She tacked it to the end of her story, like an apology. “I know I need to keep this all in perspective. It’s really not that bad.”
Not that bad. A lovely woman in my Bible study had just finished updating us on her home remodel horror story. After several months and thousands of dollars spent gutting and replacing every inch of her kitchen, a plumbing leak destroyed the whole thing and now it has to be entirely redone. She’s been living with deafening industrial dryers and packing her kids to stay at a hotel meanwhile.
A little stressful, maybe? Uh, yeah. But good Christian women are taught to have this “perspective” thing, which prevents us from fully acknowledging our heartache.
It comes out in phrases like this.
But things could’ve been much worse.
Other people have bigger problems than mine.
I know I’m blessed. So I shouldn’t complain.
Yes, yes that’s true. The Bible does say “do everything without complaining” (Philippians 2:14), so you have no right to do that.
But you do have a right to speak truth. And sometimes the truth is we feel frustrated, mad, disappointed, or hurt.
God made us emotional beings, did he not? He designed us to feel.
Of course I’m not saying “trust your feelings” because “The heart is deceitful above all things and beyond cure. Who can understand it?” (Jeremiah 17:9). In fact, we’re called not to indulge the heart but to guard it. “Above all else, guard your heart, for everything you do flows from it” (Proverbs 4:23).
But how? How do we guard something that is by nature a wild beast?
We just have to give him the key.
That means opening our heart-gates wide to the Lord, allowing him into every nook and cranny so he can examine, console, heal and restore. This is not a process reserved just for the “big problems” in life. It’s a daily surrender.
And it requires vulnerable conversations with the Lord.
“Surely you desire truth in the inner parts; you teach me wisdom in the inmost place. . . . Create in me a pure heart, O God, and renew a steadfast spirit within me” (Psalm 51:6, 10).
God desires truth in the inner parts, the heart. Consider maybe he allows some trials in our lives not so we would “perspective” them away, but so we would acknowledge the truth of the hurt or frustration. So we would feel it deeply enough to bring it to him.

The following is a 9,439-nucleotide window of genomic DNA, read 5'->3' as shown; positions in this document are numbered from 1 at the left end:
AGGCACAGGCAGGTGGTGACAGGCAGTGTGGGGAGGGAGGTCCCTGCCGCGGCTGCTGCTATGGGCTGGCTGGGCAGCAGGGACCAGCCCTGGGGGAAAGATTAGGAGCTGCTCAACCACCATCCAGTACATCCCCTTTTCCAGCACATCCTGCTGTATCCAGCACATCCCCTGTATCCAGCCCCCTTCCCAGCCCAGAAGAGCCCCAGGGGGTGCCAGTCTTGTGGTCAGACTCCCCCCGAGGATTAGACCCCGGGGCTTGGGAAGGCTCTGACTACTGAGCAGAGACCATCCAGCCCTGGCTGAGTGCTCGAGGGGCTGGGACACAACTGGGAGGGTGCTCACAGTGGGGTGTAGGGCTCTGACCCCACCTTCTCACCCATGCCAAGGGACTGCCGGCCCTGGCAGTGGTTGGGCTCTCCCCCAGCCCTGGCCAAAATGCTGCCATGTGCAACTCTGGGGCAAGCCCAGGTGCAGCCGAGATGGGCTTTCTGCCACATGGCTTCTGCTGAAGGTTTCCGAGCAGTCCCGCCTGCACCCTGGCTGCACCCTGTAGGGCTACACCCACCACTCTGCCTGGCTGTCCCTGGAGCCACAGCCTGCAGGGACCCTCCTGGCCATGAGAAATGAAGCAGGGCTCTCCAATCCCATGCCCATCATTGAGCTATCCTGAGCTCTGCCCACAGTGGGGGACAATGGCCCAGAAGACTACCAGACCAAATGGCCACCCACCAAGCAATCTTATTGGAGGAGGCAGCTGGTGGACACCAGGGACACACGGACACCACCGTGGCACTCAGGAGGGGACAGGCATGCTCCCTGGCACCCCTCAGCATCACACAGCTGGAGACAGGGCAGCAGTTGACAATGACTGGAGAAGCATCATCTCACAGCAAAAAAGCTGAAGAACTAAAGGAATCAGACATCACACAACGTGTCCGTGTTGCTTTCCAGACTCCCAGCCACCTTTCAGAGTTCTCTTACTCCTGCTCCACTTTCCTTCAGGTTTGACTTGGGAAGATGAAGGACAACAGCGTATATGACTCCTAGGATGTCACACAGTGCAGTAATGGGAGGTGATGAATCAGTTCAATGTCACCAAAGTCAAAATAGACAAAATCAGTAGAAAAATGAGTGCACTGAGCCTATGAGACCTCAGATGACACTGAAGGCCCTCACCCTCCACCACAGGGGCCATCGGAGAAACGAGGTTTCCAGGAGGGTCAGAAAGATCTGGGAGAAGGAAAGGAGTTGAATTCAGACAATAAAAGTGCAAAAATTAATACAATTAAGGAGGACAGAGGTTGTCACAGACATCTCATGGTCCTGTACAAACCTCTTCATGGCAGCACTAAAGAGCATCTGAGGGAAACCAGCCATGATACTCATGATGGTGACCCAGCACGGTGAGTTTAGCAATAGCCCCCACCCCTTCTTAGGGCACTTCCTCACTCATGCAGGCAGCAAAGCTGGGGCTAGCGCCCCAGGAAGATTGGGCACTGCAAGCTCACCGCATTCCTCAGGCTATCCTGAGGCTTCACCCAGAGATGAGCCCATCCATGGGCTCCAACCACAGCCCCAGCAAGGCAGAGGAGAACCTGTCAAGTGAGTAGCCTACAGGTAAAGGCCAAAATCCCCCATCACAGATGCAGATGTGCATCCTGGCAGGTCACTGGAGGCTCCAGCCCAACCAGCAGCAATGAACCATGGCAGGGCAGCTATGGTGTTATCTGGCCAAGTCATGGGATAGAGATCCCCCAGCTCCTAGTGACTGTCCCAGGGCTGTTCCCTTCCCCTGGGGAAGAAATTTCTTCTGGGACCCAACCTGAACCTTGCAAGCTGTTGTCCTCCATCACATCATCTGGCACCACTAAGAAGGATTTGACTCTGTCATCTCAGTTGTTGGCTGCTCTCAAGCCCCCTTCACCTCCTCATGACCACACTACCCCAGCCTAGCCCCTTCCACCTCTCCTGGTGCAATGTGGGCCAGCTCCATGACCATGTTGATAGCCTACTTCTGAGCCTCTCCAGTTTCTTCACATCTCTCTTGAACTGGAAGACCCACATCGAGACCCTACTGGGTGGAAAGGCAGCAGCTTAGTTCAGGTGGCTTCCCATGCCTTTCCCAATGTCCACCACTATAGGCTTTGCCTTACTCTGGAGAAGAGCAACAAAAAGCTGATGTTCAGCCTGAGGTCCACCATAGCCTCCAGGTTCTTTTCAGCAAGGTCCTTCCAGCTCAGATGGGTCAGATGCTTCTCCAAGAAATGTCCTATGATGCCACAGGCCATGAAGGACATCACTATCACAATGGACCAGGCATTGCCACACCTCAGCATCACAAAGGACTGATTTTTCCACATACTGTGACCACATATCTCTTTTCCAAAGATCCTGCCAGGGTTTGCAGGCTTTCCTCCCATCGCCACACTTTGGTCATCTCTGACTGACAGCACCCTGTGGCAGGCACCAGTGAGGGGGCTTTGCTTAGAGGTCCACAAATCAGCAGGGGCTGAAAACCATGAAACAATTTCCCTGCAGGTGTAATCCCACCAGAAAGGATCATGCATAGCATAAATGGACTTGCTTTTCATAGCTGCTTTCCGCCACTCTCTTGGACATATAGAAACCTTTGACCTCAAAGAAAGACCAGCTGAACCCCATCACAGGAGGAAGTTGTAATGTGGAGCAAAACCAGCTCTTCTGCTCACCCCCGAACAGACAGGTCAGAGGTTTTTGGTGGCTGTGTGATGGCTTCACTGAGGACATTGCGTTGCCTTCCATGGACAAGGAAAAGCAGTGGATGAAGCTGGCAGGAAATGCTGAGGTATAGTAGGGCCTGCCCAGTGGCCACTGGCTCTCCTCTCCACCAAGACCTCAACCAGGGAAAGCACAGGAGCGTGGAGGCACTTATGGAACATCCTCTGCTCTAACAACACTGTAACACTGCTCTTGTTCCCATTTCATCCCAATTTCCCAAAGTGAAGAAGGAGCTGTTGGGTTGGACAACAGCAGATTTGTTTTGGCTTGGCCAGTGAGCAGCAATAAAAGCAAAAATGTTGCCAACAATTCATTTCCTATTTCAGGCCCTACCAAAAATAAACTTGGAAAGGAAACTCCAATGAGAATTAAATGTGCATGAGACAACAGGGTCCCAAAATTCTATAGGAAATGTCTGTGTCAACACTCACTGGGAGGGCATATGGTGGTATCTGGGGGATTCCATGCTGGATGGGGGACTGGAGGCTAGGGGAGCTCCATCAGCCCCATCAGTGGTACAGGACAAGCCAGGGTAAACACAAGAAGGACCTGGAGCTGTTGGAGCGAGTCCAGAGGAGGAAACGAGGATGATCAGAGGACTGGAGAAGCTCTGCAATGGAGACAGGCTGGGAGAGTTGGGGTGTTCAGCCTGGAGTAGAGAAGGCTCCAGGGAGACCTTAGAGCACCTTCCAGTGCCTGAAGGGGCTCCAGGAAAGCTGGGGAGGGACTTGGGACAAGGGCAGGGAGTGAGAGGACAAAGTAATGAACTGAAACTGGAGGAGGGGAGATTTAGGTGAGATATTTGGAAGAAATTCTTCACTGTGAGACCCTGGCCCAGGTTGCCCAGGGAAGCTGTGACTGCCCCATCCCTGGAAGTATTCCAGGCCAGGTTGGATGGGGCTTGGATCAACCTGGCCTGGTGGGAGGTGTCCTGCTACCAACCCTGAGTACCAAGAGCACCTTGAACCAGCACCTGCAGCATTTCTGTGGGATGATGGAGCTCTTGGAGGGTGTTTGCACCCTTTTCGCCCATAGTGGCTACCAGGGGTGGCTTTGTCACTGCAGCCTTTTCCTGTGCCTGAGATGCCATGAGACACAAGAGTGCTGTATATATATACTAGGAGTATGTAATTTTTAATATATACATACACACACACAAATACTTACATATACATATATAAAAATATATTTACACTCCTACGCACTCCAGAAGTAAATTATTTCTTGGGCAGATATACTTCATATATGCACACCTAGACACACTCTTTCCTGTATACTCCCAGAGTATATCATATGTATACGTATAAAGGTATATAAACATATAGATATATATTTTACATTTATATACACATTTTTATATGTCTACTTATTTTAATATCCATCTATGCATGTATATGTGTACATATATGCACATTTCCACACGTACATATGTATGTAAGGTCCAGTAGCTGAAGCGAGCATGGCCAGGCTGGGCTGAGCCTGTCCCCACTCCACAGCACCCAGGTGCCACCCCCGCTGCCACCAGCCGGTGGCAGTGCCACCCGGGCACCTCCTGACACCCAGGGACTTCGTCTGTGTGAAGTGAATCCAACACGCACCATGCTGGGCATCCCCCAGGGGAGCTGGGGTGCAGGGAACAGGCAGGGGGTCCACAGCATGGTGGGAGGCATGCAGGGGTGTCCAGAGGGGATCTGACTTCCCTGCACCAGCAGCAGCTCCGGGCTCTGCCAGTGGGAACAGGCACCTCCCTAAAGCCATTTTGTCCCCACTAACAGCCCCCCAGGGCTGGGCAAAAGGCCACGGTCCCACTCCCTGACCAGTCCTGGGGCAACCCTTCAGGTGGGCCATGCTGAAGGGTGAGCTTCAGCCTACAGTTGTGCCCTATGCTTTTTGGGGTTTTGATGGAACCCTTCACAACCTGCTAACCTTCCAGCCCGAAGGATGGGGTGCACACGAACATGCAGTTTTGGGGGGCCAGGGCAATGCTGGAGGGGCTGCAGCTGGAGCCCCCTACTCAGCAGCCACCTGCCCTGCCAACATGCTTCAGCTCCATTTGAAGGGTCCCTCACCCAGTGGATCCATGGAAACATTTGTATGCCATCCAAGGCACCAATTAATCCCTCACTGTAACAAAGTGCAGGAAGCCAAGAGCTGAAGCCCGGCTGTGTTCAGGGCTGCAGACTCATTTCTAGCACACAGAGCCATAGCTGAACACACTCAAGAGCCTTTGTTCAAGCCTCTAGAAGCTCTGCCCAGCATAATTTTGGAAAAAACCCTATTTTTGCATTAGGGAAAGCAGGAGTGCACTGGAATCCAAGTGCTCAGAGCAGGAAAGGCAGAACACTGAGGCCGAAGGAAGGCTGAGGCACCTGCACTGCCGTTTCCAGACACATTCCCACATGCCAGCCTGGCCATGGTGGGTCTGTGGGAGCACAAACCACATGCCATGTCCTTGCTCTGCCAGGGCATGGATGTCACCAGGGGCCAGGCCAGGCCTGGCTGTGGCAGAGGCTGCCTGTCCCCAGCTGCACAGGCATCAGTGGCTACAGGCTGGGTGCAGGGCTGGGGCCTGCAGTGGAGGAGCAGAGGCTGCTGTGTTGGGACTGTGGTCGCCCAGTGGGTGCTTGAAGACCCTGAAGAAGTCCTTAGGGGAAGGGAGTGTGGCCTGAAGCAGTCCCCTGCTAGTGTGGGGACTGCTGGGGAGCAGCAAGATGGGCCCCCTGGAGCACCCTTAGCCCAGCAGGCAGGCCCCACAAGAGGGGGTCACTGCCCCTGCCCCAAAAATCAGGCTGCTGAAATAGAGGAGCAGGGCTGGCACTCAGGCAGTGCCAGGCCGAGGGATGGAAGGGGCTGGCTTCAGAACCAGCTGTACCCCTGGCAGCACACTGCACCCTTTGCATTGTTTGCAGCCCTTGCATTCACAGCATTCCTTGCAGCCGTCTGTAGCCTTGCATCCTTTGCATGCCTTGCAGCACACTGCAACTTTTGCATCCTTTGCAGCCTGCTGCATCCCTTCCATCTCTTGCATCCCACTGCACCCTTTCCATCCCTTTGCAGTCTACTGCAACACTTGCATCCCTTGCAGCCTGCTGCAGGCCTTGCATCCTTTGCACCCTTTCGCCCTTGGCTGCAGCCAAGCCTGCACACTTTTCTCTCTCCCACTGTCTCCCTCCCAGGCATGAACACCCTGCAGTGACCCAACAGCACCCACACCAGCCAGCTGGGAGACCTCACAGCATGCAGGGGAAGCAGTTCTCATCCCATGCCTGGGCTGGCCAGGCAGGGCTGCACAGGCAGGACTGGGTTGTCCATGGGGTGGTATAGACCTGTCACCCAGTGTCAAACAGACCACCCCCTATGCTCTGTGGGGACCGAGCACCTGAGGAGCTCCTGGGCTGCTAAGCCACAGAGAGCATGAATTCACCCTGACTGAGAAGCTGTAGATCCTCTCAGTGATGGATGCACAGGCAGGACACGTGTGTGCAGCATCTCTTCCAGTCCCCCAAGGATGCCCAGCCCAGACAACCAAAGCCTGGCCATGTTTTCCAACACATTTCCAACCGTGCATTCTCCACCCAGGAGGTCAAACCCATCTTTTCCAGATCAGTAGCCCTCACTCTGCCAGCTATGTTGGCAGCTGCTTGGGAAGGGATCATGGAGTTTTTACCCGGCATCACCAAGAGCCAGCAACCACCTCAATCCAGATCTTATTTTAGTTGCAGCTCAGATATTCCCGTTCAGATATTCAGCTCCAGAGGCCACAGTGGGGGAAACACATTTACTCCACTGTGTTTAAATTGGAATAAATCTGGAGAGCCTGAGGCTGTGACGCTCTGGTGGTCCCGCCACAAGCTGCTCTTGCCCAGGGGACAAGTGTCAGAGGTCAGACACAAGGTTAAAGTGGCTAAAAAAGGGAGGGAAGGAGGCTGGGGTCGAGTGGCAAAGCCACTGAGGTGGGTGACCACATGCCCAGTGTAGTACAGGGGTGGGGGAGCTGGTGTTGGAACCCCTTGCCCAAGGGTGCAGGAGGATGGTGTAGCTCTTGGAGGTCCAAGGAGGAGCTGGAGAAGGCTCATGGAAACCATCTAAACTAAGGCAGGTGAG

What if we looked at our trials—big or small—as an invitation from God. He wants to hear from us. Are you going to talk?
Oh, that’s right. There’s nothing to talk about. Because you’re fine. You’re blessed. No complaints here.
God deserves more than a surface relationship with us. So do our close friends and sisters in Christ. If we brush authentic heartache under the rug and convince ourselves we’re not really bothered because we’re not “supposed” to be, we have cheated God of his divine right to fellowship with us, and we’ve lost an opportunity to connect on a deeper level with fellow believers.
So your beautiful new kitchen just caved in? Your kids have been throwing up all week? Your stylist turned your hair pink? Dang, girl. Do the ugly cry if you have to. God can take it. Your friends will hand you tissues. And yes, you are blessed, and God knows you know it. You’re mighty grateful for all the things going right in your life. You should be.
Just don’t let your gratitude suppress your honesty. That’s not being holy. That’s called denial—which is really a fancy word for lying.
When my friend’s kitchen is restored and the stress of it all is a distant memory, I’m sure we’ll sit around her countertop laughing about it. But not yet. Right now is a chance to walk that strange line between blessings and trials, gratitude and grief. It’s a lifelong tug-of-war, really. The more we learn to embrace both the joy and the sorrow, the closer we’ll grow to the God who grants us both. And to know God, well—that is by far the greatest blessing of all.
“Cast all your anxiety on him because he cares for you” (1 Peter 5:7).